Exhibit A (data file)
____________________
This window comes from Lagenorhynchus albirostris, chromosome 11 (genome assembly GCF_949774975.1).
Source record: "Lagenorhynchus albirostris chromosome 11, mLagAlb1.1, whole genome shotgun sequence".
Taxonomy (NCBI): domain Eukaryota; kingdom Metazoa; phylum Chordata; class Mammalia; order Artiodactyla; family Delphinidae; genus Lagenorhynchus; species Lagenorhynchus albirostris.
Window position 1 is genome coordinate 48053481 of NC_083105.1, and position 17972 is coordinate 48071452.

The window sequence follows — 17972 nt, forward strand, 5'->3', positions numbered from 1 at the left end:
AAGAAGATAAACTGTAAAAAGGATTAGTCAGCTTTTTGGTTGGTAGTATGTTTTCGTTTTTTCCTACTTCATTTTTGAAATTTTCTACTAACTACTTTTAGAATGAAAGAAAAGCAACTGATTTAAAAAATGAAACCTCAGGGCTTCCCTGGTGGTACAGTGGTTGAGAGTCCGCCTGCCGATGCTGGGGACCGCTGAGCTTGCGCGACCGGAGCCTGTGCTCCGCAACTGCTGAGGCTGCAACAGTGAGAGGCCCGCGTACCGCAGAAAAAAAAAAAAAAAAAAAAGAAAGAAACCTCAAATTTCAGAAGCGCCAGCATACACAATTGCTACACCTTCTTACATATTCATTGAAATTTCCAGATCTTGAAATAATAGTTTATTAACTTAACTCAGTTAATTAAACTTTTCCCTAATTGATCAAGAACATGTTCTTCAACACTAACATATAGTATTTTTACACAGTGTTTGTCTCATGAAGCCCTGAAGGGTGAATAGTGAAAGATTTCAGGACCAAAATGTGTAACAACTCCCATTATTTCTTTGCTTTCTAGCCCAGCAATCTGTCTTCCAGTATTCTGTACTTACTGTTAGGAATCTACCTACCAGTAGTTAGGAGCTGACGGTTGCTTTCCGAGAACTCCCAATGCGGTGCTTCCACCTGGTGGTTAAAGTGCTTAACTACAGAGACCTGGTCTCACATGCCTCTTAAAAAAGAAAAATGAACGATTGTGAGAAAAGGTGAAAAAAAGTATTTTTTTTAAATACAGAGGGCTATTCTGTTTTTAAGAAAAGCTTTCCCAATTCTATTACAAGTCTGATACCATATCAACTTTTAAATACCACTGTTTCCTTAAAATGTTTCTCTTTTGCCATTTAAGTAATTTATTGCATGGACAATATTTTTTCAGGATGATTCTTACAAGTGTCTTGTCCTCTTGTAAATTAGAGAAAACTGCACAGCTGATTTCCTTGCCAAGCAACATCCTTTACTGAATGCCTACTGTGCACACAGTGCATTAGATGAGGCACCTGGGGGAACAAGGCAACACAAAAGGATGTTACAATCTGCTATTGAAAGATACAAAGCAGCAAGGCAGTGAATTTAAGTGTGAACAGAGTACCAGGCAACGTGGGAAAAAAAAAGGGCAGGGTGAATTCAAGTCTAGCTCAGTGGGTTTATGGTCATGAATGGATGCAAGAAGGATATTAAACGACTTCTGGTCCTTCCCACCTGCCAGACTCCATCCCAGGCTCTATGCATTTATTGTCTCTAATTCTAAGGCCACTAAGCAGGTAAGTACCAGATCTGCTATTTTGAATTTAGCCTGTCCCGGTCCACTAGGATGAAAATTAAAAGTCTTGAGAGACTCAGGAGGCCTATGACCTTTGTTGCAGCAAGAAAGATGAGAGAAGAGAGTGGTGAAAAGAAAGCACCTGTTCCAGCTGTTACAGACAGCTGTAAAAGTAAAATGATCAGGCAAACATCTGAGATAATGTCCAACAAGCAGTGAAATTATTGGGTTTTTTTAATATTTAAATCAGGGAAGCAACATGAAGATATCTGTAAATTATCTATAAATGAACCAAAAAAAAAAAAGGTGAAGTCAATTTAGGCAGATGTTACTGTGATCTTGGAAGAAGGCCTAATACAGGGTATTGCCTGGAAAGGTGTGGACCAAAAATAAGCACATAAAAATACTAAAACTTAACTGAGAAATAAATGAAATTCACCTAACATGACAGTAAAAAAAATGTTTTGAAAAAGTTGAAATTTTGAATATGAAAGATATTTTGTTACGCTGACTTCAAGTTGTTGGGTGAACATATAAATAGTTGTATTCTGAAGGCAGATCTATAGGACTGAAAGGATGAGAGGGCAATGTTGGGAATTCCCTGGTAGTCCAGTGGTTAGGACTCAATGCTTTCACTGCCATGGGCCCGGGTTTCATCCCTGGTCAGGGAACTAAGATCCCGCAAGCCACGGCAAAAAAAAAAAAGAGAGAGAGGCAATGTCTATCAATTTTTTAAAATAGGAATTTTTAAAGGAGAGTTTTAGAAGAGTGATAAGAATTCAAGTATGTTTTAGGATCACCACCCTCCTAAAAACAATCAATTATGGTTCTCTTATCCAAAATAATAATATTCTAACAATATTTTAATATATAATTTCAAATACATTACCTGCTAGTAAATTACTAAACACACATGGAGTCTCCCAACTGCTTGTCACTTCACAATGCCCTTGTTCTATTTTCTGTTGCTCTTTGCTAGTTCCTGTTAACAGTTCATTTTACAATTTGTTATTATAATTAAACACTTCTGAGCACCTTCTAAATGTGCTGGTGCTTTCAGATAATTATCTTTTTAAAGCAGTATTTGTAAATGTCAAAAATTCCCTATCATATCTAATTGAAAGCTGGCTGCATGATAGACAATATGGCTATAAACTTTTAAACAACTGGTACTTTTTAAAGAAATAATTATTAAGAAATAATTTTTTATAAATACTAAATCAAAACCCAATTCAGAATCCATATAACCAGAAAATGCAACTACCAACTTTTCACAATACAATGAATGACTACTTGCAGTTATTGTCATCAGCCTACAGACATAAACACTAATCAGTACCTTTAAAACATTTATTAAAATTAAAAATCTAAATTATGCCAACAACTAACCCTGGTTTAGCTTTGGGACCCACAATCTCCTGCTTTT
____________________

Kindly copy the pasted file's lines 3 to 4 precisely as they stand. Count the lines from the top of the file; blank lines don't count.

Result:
Taxonomy (NCBI): domain Eukaryota; kingdom Metazoa; phylum Chordata; class Mammalia; order Artiodactyla; family Delphinidae; genus Lagenorhynchus; species Lagenorhynchus albirostris.
Window position 1 is genome coordinate 48053481 of NC_083105.1, and position 17972 is coordinate 48071452.